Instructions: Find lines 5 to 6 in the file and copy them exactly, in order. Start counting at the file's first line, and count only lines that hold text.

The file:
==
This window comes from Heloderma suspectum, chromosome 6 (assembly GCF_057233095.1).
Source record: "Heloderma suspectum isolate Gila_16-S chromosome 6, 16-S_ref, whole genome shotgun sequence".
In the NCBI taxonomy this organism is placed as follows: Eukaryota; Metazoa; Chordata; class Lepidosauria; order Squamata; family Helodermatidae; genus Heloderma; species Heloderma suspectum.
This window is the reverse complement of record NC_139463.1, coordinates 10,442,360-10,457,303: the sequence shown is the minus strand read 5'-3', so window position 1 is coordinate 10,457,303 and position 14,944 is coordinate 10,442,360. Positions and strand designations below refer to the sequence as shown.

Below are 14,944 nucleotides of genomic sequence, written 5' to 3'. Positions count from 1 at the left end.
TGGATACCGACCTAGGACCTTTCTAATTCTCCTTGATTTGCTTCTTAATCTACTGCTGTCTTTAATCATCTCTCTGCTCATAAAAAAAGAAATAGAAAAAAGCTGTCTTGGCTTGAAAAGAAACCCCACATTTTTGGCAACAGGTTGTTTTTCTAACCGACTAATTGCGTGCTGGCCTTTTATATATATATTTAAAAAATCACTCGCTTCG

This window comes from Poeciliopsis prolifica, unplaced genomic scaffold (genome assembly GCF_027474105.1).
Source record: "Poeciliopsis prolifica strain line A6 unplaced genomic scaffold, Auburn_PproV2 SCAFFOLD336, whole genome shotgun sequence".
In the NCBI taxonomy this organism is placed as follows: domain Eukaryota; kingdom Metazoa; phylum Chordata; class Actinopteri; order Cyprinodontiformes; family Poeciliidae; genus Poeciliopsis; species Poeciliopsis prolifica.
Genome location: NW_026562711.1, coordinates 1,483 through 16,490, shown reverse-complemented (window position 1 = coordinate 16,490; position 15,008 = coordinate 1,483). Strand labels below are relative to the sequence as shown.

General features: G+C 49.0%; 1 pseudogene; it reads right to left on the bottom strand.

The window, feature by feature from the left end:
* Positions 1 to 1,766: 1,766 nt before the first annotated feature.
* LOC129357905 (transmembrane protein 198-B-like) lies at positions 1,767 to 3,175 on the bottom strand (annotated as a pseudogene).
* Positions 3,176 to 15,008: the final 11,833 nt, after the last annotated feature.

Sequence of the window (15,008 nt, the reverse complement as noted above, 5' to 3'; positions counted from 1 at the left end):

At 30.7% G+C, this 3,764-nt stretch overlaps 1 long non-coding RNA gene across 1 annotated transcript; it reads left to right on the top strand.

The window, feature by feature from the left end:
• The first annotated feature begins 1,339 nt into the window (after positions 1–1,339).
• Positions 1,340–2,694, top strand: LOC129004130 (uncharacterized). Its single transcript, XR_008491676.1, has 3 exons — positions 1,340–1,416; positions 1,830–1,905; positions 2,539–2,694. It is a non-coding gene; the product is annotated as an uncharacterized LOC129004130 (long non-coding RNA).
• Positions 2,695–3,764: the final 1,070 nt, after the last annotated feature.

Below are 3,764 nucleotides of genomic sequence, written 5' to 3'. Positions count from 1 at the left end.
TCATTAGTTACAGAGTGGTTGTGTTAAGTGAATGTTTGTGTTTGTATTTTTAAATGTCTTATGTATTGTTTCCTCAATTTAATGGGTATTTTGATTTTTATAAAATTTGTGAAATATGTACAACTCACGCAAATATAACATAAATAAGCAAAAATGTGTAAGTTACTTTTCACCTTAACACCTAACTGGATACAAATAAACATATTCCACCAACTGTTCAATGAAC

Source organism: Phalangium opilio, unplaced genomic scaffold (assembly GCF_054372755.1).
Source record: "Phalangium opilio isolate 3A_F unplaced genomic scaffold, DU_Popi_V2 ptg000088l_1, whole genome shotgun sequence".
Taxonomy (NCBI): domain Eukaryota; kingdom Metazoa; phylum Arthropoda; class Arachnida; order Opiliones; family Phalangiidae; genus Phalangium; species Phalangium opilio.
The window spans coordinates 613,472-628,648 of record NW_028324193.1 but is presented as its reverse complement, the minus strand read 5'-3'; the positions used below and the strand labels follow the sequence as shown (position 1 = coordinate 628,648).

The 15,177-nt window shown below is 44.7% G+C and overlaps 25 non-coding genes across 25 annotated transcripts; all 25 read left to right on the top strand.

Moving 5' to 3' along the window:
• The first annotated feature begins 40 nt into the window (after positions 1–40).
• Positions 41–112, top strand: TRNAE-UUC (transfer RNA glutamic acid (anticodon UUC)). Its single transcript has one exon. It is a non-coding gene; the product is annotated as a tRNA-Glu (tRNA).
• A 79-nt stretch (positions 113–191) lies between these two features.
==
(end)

Below are 14,944 nucleotides of genomic sequence, written 5' to 3'. Positions count from 1 at the left end.
TGGATACCGACCTAGGACCTTTCTAATTCTCCTTGATTTGCTTCTTAATCTACTGCTGTCTTTAATCATCTCTCTGCTCATAAAAAAAGAAATAGAAAAAAGCTGTCTTGGCTTGAAAAGAAACCCCACATTTTTGGCAACAGGTTGTTTTTCTAACCGACTAATTGCGTGCTGGCCTTTTATATATATATTTAAAAAATCACTCGCTTCG